Rep. Mike Rogers (R-Mich.), chairman of the House Intelligence Committee, said in a statement that “al-Qaeda leaders captured on the battlefield should not be brought to the United States to stand trial.” Saying that U.S. courts are “not the appropriate venue,” Rogers said President Obama should “send any captured al-Qaeda members to Guantanamo.”
Sens. Lindsey O. Graham (R-S.C.) and Kelly Ayotte (R-N.H.) said they oppose a civilian trial in the United States for Abu Ghaith.
Although the Obama administration has been unable to close the military detention center at Guantanamo Bay, where 166 detainees remain held, it has not moved any suspects to the facility since it came into office.
Abu Ghaith’s arrest was disclosed at a time when the Obama administration’s counterterrorism policies — particularly its heavy reliance on targeted killing operations — has come under intense scrutiny on Capitol Hill. In recent days, the White House has been forced to disclose new details about the drone war, and endure a filibuster in the Senate, in the course of having the administration’s nominee to be the next CIA director, White House counterterrorism adviser John O. Brennan, confirmed.
The first public acknowledgment of Abu Ghaith’s capture on Thursday came from Rep. Peter T. King (R-N.Y.), chairman of a House subcommittee on counterterrorism and intelligence.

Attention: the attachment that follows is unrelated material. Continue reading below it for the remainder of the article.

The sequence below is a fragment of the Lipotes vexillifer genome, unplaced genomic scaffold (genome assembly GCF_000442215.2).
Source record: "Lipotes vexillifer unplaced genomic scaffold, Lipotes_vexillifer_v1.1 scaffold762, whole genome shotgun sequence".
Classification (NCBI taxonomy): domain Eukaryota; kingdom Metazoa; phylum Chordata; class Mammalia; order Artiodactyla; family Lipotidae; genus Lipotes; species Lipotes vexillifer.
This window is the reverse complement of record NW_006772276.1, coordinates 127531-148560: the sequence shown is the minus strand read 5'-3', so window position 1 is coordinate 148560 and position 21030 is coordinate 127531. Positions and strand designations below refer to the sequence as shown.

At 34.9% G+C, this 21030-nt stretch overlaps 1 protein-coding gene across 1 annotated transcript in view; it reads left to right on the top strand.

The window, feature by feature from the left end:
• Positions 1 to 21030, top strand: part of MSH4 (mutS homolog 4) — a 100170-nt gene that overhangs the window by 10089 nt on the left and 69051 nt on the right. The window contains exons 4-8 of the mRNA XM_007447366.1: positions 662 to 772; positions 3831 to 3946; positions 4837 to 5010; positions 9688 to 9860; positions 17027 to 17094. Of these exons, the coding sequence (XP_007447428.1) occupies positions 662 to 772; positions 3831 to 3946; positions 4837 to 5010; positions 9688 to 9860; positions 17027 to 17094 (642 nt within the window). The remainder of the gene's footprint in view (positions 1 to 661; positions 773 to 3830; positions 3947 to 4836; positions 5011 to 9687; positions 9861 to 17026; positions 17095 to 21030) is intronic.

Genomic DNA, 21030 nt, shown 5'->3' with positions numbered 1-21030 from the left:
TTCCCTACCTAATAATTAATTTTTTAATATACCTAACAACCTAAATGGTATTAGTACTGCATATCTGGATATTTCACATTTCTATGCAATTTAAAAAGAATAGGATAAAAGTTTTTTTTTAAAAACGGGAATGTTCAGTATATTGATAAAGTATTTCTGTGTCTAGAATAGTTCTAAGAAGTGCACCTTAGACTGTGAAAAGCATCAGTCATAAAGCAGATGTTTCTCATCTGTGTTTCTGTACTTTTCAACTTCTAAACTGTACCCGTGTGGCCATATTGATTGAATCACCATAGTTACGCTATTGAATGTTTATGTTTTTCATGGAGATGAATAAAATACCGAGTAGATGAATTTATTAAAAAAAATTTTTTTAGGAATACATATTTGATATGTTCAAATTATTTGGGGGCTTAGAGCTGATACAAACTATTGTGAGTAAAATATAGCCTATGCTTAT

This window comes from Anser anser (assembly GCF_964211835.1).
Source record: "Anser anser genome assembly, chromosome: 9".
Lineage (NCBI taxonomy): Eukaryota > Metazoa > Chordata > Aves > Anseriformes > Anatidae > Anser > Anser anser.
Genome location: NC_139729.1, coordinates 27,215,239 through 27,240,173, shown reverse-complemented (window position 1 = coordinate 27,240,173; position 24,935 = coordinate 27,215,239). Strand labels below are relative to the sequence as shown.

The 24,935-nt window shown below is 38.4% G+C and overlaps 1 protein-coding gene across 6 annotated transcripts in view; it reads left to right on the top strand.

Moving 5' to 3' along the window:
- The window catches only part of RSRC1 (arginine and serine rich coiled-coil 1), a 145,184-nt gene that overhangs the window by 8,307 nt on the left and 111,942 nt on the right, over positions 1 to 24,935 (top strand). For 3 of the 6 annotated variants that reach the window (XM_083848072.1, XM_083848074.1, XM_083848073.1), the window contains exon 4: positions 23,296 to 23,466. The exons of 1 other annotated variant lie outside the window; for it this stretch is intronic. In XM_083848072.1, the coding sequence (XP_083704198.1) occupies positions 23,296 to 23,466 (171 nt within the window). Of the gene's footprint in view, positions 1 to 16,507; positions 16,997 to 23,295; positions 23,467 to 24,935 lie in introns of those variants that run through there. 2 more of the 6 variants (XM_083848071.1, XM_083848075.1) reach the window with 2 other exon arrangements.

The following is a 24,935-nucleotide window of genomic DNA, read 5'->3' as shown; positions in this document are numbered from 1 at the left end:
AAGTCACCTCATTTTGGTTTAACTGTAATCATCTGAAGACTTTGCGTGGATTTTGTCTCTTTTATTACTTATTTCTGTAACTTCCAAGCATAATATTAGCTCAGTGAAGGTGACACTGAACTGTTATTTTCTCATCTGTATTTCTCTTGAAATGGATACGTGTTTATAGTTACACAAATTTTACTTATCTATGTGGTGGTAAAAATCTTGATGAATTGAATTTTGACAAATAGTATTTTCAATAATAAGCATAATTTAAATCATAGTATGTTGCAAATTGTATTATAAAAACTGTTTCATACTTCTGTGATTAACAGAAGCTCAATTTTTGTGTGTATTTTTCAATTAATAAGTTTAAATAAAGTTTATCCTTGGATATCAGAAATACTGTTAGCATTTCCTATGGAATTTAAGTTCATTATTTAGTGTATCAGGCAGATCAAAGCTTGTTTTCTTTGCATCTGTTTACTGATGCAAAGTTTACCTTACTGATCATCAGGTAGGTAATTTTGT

“I commend our CIA and FBI, our allies in Jordan, and President Obama for their capture of al-Qaeda spokesman Sulaiman Abu Ghaith,” King said in a statement shortly after reports by Turkish news media. “I trust he received a vigorous interrogation, and will face swift and certain justice.”
Abu Ghaith will be tried in the same district where Obama had sought to prosecute alleged Sept. 11 mastermind Khalid Sheik Mohammed and four co-defendants for their roles in the attacks. That plan was derailed by intense congressional opposition, and they are being prosecuted at Guantanamo Bay.
By bringing Abu Ghaith to New York for trial, the administration followed the same course it took two years ago when it captured alleged al-Qaeda operative Ahmed Abdulkadir Warsame off the coast of Yemen. U.S. authorities had held and interrogated Warsame for two months aboard a Navy ship before his capture was disclosed.